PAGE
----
New ways for old ceremonies: keeping country and kin alive in the digital age (ARC Project)


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Presenter:  Dr Linda Ford, Senior Research Fellow, Northern Institute, Charles Darwin University

Date: Sep 29, 2016

Time: 2:30pm to 4:00pm

Contact person:  Northern Institute
T: 08 8946 7468
E: thenortherninstitute@cdu.edu.au

Location:  Northern Institute, Yellow Building 1, Level 2, Room 48 (Savanna Room)

Target audience:  OPEN TO THE PUBLIC - ALL WELCOME

AIMS 
This aim of this research is to develop and implement suitable Indigenous frameworks for the preservation, interpretation and dissemination of recordings of ceremonial performances in the Wagait/Daly region of the Northern Territory of Australia. The focus of the research is a body of recordings documented by early anthropologists and missionaries of the final mortuary ceremonies performed. Dr Ford aim is to preserve and extend the power of this ceremony for the benefit of future generations of Indigenous people and Australia.

BACKGROUND/SIGNIFICANCE
Ceremonial performance is a key process for integrating Indigenous knowledge from many different domains, and a socially powerful site of exchange, transmission and transformation of relationship to country and kin. This research aims to extend the power of this ceremony from the present recordings, and to retrace the first written documented records of anthropologists and Jesuit missionaries from 1891 – 1899 and onward.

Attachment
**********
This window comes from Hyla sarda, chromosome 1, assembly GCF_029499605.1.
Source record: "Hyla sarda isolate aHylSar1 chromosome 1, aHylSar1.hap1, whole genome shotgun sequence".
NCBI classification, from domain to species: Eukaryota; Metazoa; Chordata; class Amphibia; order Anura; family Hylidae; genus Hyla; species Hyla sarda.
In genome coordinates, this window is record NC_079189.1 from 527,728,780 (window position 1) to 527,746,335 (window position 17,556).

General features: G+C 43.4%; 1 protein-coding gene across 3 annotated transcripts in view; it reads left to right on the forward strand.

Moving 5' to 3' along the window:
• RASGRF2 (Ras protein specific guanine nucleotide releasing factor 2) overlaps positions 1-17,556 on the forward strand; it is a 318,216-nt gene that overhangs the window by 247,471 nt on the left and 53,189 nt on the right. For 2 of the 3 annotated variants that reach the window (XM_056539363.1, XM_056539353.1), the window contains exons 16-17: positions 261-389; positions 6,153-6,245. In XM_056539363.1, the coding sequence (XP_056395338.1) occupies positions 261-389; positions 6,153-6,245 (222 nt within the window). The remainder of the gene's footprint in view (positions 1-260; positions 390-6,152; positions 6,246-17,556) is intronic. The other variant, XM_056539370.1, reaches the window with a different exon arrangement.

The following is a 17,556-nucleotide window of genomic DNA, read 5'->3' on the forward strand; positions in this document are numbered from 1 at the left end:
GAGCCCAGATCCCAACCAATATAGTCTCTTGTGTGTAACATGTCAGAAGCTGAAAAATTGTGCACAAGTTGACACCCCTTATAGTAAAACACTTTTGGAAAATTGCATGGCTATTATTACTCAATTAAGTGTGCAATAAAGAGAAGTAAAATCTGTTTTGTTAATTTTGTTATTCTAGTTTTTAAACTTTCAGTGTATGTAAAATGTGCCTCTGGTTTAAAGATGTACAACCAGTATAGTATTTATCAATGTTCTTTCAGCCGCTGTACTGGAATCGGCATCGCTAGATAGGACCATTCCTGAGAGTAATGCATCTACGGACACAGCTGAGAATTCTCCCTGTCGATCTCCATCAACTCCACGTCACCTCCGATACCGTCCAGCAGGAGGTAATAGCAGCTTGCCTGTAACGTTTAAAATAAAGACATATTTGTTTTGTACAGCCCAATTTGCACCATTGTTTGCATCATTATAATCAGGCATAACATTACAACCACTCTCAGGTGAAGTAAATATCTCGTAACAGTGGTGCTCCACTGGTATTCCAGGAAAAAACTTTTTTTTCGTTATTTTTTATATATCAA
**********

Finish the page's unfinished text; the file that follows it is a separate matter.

ABOUT DR FORD
Dr Linda Ford is Aboriginal and identifies as Rak Mak Mak Marranunggu, from Kurrindju, on the Finniss River, in the Northern Territory and is currently a Senior Research Fellow at Northern Institute at CDU, with whom she has a long association. Her knowledge, expertise and research in working with Indigenous groups is clearly invaluable to the Northern Institute. Dr Ford graduated with her PhD (Education), 2006 from Deakin University. Read Dr Ford’s full profile HERE